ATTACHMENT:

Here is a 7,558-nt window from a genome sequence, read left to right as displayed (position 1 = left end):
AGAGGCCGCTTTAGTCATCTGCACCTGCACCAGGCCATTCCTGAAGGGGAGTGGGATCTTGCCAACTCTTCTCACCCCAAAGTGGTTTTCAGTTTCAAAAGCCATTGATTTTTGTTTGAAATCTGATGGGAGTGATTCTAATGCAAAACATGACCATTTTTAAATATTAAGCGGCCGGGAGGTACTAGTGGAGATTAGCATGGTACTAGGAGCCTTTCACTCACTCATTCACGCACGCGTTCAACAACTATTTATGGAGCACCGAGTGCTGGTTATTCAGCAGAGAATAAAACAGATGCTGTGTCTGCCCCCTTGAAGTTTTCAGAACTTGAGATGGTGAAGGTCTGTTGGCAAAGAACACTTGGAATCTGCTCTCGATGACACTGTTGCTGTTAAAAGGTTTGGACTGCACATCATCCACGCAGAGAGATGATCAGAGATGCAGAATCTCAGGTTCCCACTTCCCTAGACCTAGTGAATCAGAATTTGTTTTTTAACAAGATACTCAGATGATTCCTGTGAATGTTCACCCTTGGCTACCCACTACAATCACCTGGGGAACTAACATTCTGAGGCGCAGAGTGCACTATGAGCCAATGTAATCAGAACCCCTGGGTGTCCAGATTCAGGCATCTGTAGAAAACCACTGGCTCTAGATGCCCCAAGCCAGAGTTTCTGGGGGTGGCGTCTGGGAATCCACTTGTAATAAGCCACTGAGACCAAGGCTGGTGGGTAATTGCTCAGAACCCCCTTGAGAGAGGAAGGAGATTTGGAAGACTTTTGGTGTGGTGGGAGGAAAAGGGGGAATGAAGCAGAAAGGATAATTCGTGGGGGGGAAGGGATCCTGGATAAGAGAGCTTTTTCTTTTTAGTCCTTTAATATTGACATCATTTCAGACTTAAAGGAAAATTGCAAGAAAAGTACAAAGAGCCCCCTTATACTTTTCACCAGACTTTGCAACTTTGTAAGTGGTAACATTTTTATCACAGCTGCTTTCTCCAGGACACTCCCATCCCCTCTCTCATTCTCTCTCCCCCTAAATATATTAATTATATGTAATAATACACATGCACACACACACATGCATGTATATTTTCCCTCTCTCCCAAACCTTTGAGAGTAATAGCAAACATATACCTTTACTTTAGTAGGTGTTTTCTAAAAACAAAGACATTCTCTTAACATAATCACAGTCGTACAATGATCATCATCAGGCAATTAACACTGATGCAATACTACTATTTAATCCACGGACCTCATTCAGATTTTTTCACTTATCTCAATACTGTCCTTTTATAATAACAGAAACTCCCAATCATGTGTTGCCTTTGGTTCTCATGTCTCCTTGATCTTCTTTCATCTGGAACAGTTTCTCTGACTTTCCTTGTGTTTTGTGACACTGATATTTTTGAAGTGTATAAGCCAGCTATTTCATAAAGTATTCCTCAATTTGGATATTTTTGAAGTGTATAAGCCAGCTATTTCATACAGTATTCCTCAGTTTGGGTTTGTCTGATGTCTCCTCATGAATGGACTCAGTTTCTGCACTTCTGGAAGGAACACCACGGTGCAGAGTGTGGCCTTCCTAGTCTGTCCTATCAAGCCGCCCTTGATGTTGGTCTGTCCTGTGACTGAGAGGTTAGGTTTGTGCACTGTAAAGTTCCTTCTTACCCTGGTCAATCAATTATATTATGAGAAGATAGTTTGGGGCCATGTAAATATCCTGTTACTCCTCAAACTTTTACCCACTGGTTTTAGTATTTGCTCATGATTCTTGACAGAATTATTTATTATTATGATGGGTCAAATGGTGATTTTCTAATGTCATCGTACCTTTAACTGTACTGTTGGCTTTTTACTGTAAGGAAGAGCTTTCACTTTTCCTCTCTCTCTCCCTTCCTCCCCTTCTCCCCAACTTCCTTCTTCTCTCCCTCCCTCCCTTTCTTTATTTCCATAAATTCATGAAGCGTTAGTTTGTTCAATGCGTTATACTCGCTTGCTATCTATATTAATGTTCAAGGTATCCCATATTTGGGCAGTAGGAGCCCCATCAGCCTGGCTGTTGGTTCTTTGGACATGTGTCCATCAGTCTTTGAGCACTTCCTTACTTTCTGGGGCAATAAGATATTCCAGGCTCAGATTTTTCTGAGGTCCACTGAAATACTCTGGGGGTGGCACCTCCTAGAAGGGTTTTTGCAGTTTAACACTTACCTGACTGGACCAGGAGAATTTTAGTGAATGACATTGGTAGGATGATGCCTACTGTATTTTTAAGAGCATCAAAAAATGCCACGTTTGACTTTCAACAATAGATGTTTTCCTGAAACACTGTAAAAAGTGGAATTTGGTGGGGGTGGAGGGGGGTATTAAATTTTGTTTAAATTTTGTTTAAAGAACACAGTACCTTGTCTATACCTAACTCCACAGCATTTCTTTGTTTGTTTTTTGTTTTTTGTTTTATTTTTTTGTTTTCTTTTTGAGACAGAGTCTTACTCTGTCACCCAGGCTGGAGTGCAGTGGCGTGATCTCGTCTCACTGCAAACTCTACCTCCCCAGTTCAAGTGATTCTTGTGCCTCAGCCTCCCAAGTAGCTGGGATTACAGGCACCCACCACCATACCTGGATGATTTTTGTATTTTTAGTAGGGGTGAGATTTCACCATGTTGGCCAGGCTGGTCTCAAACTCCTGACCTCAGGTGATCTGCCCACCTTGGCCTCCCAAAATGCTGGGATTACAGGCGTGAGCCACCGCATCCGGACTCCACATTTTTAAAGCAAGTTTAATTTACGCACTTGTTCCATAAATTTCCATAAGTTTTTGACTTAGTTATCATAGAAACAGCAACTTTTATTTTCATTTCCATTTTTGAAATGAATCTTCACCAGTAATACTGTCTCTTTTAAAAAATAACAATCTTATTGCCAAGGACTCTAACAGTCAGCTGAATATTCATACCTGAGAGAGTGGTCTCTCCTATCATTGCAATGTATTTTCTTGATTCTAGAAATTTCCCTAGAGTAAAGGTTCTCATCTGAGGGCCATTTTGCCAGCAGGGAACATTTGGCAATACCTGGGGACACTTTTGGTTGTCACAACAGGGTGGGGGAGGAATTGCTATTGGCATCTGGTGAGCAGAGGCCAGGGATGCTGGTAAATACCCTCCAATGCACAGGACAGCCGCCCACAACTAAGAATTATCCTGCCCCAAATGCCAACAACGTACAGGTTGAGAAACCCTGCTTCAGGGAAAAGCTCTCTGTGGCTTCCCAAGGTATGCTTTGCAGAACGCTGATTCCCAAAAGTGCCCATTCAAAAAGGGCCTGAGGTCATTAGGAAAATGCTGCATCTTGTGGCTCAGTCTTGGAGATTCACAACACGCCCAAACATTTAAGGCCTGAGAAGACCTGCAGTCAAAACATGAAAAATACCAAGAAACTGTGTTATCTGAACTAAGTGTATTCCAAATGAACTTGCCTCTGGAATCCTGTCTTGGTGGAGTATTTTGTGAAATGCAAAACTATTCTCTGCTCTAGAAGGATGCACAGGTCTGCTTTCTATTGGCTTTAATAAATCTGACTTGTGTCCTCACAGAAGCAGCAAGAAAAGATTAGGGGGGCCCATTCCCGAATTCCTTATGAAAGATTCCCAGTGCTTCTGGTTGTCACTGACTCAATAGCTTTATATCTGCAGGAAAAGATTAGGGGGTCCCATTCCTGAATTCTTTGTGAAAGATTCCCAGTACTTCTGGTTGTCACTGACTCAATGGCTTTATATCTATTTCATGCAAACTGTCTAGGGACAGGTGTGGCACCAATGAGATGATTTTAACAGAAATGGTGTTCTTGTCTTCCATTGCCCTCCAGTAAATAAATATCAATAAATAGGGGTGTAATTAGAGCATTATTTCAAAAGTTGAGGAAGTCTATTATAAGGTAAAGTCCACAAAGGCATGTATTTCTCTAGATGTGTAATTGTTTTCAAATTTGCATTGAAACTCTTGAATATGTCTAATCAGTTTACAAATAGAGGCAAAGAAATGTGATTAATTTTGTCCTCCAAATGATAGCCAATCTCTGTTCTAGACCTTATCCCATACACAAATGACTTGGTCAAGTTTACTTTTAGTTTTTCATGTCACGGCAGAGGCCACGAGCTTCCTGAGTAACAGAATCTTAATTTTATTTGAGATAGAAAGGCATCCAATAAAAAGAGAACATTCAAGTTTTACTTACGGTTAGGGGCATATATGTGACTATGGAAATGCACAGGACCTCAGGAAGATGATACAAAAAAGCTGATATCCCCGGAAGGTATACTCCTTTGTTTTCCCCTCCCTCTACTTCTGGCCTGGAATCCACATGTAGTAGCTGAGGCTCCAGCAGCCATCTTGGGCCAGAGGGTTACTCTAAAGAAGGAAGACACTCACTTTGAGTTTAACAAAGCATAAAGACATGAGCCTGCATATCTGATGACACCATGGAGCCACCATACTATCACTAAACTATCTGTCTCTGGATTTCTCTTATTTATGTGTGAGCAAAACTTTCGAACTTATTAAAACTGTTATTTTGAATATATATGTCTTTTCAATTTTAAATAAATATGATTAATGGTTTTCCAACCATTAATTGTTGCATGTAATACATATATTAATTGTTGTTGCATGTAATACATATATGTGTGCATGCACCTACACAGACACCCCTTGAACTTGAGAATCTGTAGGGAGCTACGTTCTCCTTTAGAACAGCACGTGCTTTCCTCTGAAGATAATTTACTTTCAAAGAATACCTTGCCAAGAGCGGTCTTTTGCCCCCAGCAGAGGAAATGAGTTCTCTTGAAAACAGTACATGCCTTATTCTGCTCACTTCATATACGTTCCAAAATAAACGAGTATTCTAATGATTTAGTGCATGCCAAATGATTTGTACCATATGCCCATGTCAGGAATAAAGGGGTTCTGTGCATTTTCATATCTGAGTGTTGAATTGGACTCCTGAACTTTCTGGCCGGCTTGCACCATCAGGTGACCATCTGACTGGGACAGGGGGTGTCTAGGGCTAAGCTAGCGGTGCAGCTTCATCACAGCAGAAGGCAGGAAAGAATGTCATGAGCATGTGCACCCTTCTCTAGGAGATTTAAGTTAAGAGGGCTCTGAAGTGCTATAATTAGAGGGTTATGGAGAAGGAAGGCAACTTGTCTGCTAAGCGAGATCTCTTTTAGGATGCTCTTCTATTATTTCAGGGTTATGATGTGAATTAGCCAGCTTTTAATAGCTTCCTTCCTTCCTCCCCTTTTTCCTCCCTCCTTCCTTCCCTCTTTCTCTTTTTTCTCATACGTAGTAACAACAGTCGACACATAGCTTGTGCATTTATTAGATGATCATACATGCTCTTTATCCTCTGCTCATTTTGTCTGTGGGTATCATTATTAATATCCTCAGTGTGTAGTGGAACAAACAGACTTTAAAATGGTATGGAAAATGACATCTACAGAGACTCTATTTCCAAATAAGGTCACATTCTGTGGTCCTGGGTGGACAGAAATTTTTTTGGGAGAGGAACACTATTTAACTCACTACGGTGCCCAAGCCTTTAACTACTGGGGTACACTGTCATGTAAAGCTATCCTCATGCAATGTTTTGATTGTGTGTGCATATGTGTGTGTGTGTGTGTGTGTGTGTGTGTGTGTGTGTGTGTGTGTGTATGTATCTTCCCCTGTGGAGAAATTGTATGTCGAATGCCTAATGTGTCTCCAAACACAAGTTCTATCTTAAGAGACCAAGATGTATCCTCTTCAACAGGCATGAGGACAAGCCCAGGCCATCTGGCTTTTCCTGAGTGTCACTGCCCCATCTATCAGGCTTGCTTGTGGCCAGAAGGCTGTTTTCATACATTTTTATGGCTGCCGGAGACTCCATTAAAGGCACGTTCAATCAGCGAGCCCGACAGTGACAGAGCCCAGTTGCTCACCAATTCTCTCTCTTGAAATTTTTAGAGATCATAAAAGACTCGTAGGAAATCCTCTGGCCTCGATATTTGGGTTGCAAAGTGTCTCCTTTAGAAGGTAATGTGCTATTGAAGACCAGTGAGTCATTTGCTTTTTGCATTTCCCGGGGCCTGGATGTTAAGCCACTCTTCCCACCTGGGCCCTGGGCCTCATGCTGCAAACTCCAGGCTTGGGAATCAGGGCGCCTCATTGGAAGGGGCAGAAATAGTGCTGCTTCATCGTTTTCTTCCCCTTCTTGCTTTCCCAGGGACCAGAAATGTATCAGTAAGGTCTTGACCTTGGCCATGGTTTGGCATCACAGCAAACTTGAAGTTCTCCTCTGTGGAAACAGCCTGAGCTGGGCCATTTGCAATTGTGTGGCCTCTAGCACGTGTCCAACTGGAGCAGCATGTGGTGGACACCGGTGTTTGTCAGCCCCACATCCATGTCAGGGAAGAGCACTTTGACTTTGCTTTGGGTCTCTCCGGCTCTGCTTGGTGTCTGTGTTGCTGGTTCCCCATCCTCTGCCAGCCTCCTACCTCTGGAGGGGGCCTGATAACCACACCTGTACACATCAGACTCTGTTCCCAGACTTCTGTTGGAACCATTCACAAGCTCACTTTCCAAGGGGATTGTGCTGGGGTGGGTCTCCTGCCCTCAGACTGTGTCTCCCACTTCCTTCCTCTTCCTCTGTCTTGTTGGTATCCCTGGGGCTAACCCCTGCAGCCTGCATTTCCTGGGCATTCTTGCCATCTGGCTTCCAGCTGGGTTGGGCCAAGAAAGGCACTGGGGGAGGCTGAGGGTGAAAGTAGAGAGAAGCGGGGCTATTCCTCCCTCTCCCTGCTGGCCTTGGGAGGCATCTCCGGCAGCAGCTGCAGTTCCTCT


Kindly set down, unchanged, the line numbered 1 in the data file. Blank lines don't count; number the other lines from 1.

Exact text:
Here is a 7,558-nt window from a genome sequence, read left to right as displayed (position 1 = left end):